Did you know that Glaucoma is the second-leading cause of vision loss and blindness? There are more than 3 million people affected by the disease in the U.S. today, and that number is expected to reach 4.2 million by 2030.
Glaucoma affects the nerves in the eye and can develop quickly. If not treated properly or promptly, the disease can result in vision loss. For those at risk of developing glaucoma, the American Optometric Association recommends an annual comprehensive eye exam.
Below are some common questions about the eye condition:
What are the main types?
- Open-angle glaucoma is an imbalance in the production and drainage of the clear fluid that fills the eye between the cornea and iris. The fluid imbalance leads to pressure inside the eye that pushes against the optic nerve, depriving oxygen and nutrients and eventually causing irreversible damage.
- Angle-closure glaucoma is caused by a blocked drainage canal, resulting in a sudden rise in eye pressure that can develop very quickly. The symptoms and damage of this type may be more noticeable.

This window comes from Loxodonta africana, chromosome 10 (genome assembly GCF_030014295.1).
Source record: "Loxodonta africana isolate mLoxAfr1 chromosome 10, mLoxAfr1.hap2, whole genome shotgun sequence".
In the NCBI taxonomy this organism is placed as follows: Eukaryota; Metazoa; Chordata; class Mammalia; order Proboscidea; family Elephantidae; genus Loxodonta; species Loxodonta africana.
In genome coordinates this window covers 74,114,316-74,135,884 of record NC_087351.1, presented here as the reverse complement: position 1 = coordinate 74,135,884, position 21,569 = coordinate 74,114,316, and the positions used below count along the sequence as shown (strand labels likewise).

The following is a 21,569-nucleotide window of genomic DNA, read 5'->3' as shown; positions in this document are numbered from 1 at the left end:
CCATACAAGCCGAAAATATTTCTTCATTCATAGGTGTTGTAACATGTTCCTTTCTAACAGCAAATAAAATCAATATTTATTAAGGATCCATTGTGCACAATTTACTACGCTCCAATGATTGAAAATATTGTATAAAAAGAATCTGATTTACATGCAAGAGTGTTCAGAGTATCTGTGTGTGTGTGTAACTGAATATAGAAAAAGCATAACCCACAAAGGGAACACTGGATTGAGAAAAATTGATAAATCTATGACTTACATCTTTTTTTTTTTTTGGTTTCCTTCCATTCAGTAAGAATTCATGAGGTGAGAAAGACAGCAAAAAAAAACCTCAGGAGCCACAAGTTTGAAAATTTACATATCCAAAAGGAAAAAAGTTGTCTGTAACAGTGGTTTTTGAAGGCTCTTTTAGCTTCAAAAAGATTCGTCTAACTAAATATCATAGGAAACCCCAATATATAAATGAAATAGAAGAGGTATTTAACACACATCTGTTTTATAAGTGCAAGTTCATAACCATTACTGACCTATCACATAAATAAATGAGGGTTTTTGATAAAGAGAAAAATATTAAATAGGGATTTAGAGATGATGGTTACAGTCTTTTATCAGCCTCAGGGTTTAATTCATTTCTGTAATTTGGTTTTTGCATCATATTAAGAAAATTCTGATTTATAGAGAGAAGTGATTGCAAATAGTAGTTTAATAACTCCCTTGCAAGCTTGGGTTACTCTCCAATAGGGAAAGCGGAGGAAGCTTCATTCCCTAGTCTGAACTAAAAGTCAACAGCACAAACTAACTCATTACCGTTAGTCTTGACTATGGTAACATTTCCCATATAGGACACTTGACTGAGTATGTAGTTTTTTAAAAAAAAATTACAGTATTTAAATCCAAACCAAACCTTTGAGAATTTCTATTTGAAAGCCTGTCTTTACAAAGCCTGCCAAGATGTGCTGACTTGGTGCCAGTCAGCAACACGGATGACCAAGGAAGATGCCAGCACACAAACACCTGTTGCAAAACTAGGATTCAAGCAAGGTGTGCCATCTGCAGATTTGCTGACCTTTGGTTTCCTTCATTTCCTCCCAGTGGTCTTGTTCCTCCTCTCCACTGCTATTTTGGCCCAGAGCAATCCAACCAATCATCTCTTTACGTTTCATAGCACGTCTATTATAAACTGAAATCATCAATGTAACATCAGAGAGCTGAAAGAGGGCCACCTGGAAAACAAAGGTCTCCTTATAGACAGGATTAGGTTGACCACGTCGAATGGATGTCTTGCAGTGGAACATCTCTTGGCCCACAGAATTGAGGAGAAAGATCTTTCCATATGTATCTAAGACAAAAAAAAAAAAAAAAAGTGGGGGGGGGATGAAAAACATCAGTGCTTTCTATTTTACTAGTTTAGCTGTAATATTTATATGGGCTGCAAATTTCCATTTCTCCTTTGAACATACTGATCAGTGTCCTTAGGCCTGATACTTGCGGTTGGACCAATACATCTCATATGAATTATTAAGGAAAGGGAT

Can the disease be prevented?
While there are no known ways to prevent glaucoma, getting regular, comprehensive eye exams and consulting with your eye doctor if you notice any changes in your vision, can help identify the early warning signs of the eye condition. A healthy lifestyle that includes regular exercise and a nutritious diet is also recommended to help lower your risk.
Can it be treated?
Glaucoma can be treated with medication or surgery to slow or prevent further vision loss. However, vision already lost to the disease cannot be restored.
What are the risks factors and warning signs?
- Age: People over the age of 60 and African Americans over the age of 40
- Race: African Americans, people of Asian descent and Native Alaskans
- Family history of glaucoma
- Medical conditions: Diabetes, high blood pressure and heart disease
- Physical injuries to the eye
- Hazy or blurred vision
- The appearance of rainbow-colored circles around bright lights
- Severe eye and head pain
- Nausea or vomiting (accompanying severe eye pain)
- Sudden sight loss
Schedule an annual comprehensive eye exam if you’re concerned you might be at risk for Glaucoma. Find a VSP network eye doctor near you.